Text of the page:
Development challenge focuses on ‘Better news for the smart home’

As the internet of things technology marches forward, college students who participate in this year’s RJI Student Competition will be challenged to develop products to help improve lives in smart homes through news delivery.

The research firm Gartner projects there will be 20.4 billion “connected things” being used by 2020.

“The concept of how to make our lives better at home is ripe for the news industry because news is informative, helpful and enriching,” says Ebony Reed, director of innovation and the Futures Lab at the Reynolds Journalism Institute. “Putting this challenge in front of some energetic and smart young students can have some really awesome returns for the industry.”

The internet of things refers to all those devices that could be connected. Think of a toaster delivering the news.

The annual RJI Student Competition brings together interdisciplinary teams from journalism, engineering and business to develop a product or prototype in seven months that helps solve a journalism challenge. The competition is also open to students outside the University of Missouri as long as they attend TigerHacks, a 36-hour hackathon Oct. 12-14 at MU’s College of Engineering.

An informational session for the competition will be 5 p.m. Sept. 26 in the Palmer Room on the first floor of RJI. The session will include presentations from some of the previous winners.

The teams can use any internet of things technology, but the preferred platforms are single computers including Raspberry Pi or voice computing devices such as Amazon Alexa, says Reed.

Teams will receive regular coaching from mentors including James Gordon, senior editor in the RJI Futures Lab; Damon Kieslow, Knight chair in digital editing and producing at the journalism school; Reed, and Reuben Stern, director of the journalism school’s New York program. Other advisors will come in throughout the competition to teach on a variety of subjects.

All finalists receive a technology prize, which in past years included the Amazon Echo and Apple Watch. The winning team selected in spring 2019 will receive a trip to learn more about technology and journalism and to build connections that can help foster their careers. Last year’s winners presented their photo verification tool VeriPixel to the Associated Press, Getty and Google in New York.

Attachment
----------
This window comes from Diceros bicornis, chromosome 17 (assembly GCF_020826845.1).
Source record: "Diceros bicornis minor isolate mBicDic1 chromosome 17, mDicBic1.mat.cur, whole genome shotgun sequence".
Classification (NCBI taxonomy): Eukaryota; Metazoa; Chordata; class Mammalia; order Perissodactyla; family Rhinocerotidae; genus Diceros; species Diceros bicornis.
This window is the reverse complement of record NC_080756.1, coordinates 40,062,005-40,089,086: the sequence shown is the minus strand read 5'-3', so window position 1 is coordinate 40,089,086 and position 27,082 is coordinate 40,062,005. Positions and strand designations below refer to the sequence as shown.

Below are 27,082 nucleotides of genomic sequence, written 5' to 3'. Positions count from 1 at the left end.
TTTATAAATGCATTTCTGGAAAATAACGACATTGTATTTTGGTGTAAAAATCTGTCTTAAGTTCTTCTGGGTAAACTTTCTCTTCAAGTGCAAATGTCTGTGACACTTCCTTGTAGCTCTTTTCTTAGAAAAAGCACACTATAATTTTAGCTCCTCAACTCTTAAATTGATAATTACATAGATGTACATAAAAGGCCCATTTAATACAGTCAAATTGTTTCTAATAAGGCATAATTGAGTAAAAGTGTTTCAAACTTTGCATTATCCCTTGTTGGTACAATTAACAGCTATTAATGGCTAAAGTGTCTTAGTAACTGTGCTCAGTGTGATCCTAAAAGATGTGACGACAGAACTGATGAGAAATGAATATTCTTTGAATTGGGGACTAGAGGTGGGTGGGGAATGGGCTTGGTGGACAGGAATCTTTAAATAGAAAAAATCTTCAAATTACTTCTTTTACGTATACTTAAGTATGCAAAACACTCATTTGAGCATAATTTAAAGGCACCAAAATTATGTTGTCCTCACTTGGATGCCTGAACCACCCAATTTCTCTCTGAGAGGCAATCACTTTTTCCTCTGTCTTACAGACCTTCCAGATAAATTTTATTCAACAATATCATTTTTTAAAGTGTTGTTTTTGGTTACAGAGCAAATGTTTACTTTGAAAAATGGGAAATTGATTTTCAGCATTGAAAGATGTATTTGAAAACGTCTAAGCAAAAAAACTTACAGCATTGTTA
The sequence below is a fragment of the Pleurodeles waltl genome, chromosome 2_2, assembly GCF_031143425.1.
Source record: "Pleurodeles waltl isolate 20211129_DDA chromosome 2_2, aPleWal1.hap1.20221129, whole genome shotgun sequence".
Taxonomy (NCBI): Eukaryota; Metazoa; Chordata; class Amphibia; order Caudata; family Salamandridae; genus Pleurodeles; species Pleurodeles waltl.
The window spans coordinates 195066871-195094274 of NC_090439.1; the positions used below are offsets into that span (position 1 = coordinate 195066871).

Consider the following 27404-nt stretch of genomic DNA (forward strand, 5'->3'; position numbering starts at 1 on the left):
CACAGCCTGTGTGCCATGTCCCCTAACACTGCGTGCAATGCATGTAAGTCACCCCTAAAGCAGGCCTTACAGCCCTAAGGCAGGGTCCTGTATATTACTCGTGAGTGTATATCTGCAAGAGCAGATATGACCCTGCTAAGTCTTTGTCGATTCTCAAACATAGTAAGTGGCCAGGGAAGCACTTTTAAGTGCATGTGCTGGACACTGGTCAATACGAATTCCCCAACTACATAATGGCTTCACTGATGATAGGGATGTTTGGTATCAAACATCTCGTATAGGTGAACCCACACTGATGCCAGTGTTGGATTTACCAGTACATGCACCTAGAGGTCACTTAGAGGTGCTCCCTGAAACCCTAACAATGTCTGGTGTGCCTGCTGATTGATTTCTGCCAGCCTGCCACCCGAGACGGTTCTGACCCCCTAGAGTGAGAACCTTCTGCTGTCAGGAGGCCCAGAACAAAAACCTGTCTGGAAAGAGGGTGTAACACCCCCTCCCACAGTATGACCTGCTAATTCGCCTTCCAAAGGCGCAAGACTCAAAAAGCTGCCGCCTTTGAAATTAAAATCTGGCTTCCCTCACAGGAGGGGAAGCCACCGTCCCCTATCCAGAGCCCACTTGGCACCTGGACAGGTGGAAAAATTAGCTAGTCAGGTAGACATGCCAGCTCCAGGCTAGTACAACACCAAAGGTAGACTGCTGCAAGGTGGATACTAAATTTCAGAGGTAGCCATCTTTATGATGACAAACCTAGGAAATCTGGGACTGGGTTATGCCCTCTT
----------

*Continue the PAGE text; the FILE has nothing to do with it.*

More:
Benefits of the RJI Student Competition

Learning product development helped VeriPixel team member Rachel Thomas land a fall RJI Student Innovation Fellowship at Mic on the product team, she says.

“I wouldn’t have been prepared for this fellowship if I hadn’t joined the competition and gotten to know other student engineers, developers and business students and the mentors who guide the students in the competition,” she says.

Teams can work remotely, learning communication and organization skills. Team VeriPixel worked with a student from Truman State University and with an MU student who studied abroad in spring 2018.

 “Making sure you’re organized and on top of your tasks and making sure that you delegate and meet regularly, that’s what really makes the difference,” says Thomas.

Student teams are eligible for early stage investments. The 2015-16 winners, Recordly, earned financial backing from the Mid-MO Tech Accelerator and Chicago’s Women in Science, Technology, Engineering and Math. The creators of Maply, which won a Technical Merit award during the 2015-16 competition, launched their crowdsourced mobile map app as a full-time business.

The safety app Noonlight, formerly SafeTrek, won the 2013 competition and has raised millions for its startup.

For more information about the RJI Student Competition, contact Ebony Reed at

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